The Jane Doe Novel Experiment

Creating Two New Novels. Writing One Chapter Weekly. Podcasting As I Go. Welcome to The Experiment.

What Must Happen In the 1st 10 Pages – Pt. 1

I’ve started to believe that all novels would be better if written like a screenplay, but with more words. Screenwriters, we have a formula, measured beats, things that must happen, and we have rules as to when. Generally, when these rules are followed, you have a number one hit at the box office. When they are not…Hollywood attempts to recoup its loses.

 
Here’s beat number 1: The Catalyst*

In the first 10 pages of your script, something should happen to give your central character a goal, a desire, a mission, a need, or a problem. The “Catalyst”!*

Here’s the principle: When a story begins, life is in balance. Your hero may have a problem, but it’s a problem he’s always had-his status quo.*

Then the Catalyst kicks things out of balance and gives the central character a new problem, need, goal, desire. The Catalyst begins the movement of the story.*

Here’s the point: Readers need to know right from the get-go what kind of story they’re reading, who to root for, and an idea of the direction of the conflict.*

Here’s something you may not know: a single page in a movie script roughly equals one minute on film. Pop in your favorite movie and watch the first ten minutes. I’ll wait. 😉

Are you back? I bet you just saw a few points we haven’t gotten to yet, (like the main characters), and the Catalyst. The problem, the goal, the mission, or desire was made clear. The Catalyst.
And remember, all of that was captured in writing within ten pages.

Novels are the same! Readers don’t want to read for an hour and still not know what your novel is about. It should be made cleared within the same amount of pages and definitely by the end of chapter one. Grab your work in process and see if your readers know what’s going on before the end of Chapter 1.

*Quoted from, The Screenwriter’s Bible, by David Trottier

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4 comments on “What Must Happen In the 1st 10 Pages – Pt. 1

  1. dbryantsimmons
    July 21, 2012

    10 pages, huh? Well, see now I don’t feel so bad for being impatient. All this time I thought it was me 🙂

    • Jane Doe
      July 21, 2012

      You know what you like. But be careful! The Catalyst is not the same as the Big Event. (pt. 2 or 3), although they can happen at the same time. The point of catalyst is to throw something off balance and show desires mounting so we can know where the story is going.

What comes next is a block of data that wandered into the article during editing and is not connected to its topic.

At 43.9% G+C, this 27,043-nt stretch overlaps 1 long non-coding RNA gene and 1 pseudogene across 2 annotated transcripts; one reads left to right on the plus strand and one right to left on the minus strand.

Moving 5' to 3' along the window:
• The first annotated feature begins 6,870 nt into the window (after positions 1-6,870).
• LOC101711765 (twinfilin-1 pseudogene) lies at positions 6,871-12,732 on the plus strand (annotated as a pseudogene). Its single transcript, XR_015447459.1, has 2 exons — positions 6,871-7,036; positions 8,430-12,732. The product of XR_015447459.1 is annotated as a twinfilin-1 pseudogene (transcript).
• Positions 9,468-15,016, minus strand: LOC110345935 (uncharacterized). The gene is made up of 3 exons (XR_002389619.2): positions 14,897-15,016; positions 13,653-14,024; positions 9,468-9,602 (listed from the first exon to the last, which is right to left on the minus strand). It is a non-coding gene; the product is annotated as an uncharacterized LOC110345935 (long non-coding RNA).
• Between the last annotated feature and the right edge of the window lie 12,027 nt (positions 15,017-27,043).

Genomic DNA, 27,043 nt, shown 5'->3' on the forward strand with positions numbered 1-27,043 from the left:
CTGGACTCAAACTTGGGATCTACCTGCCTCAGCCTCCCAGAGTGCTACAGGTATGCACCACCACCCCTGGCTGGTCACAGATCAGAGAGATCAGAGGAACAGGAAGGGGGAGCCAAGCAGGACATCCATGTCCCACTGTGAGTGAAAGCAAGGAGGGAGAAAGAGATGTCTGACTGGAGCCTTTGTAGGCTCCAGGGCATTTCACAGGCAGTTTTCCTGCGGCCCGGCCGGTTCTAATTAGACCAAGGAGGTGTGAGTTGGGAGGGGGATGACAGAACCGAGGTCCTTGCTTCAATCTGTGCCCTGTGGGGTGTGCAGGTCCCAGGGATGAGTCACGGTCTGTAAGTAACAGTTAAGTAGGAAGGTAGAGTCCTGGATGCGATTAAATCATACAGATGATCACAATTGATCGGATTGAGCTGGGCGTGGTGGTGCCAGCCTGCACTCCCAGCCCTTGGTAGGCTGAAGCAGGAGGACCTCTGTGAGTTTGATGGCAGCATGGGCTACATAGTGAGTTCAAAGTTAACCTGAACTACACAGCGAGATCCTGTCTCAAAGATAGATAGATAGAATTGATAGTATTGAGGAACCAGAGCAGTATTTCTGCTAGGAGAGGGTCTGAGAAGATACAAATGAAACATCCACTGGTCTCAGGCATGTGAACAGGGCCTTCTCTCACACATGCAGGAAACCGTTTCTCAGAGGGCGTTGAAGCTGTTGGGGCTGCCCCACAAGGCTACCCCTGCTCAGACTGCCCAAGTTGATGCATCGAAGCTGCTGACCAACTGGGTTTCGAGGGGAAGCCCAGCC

Clear Catalyst & (Big Event) plot: in, Cruel Intentions, the first 10 (11) minutes, Ryan Phillippe tells us he wants to conquer more challenging girls to sleep with and that his challenge will be the virgin, Reese Witherspoon. Michelle Gellar wants revenge on an ex so requests Ryan to sleep with his ex’s new girl friend. We know exactly the Catalyst and Plot. It’s spelled out clear and we know how each player is involved.

      Catalyst only: This means we only get a general idea of what’s changing. It’s enough for us to know where the story is heading without giving us details. The perfect example is The Help. Abilieen is asked in the kitchen by Skeeter if she wants things to change. She was referring to the early conversation that colors and whites should have their own bathrooms. This is the catalyst. The reader can pick up on the fact that the story is about civil rights, but it’s not until page 119 that the actual plot comes out: Skeeter wants to write book. But the story holds its own because their are a lot of captivating smaller catalysts and plots in the book that are emotionally charged.

      Forest Gump is a movie that falls under this category. His leg braces fall off and a football coach sees how fast of a runner he is and recruits him for his team. We know that Forest’s luck is changing, without knowing exactly how lucky he will really turn out to be!

      • dbryantsimmons
        July 22, 2012

        Great description! I totally agree!

      • dbryantsimmons
        July 22, 2012

        Great description! I totally agree! I just saw Magic Mike and the whole time I was thinking about what you said about 1 min being equal to 1 page … I think the first 30-40 min took forever! It’s so slow. Thinking back on it now, I’m sure there was a catalyst moment. It just wasn’t done very well so the audience is left wondering when is the story actually going to begin and what is this movie about? Or maybe it was just me and my mom and we just weren’t interested in the story that was unraveling. But, I tend to think it’s the author/creator’s job to make people interested.

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This entry was posted on July 20, 2012 by in For Writers and tagged , , , , , .

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